The mod function operates on both REAL and INTEGER arguments.
The mod function will return the remainder of division of the two arguments passed to it.
mod( NUM, DENOM )
NUM can either be an INTEGER or a REAL value. NUM is the number that will be divided (the NUMerator). It is also worth noting that the results of the mod function will be of the same type as NUM.
DENOM must be of the same type as NUM. NUM will be divided by DENOM (the DENOMinator). Also, if DENOM is equal to zero then the results of this operation will be undefined.
There are no optional arguments to the mod function.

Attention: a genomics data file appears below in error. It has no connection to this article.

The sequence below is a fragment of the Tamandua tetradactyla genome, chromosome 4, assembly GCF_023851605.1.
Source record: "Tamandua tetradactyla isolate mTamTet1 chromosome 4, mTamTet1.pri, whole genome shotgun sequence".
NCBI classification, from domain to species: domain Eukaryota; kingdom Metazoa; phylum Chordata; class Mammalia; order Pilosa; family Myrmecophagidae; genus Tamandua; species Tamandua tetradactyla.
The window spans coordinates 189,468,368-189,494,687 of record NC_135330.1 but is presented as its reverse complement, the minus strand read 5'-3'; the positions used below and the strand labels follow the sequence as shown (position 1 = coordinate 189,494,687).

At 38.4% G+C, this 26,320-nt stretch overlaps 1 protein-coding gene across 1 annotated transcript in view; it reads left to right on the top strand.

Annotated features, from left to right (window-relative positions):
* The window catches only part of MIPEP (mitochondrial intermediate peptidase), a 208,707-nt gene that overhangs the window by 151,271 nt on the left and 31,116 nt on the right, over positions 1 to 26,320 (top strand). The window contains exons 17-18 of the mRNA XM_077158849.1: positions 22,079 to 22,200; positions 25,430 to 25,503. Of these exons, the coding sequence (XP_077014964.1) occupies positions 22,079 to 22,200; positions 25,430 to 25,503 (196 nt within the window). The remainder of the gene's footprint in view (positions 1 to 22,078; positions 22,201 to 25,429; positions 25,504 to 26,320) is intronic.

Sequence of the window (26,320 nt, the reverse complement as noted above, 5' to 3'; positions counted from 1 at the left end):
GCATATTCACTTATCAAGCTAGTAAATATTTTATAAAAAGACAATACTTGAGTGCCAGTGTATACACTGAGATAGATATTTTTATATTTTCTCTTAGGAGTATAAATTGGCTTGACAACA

The following four references are made to the mod function:
x1 = mod(187.0,9.0) x2 = mod(-87,9) x3 = mod(4.0,4.0) x4 = mod(54,-7)
The results are then:
x1 = 7.0 x2 = -6 x3 = 0.0 x4 = 5
In general the Fortran expression:
z = mod (x , y)
is equivalent to the expression
z = x - int(x/y)*y
Written by Jason Wehr : email@example.com and Maintained by John Mahaffy : firstname.lastname@example.org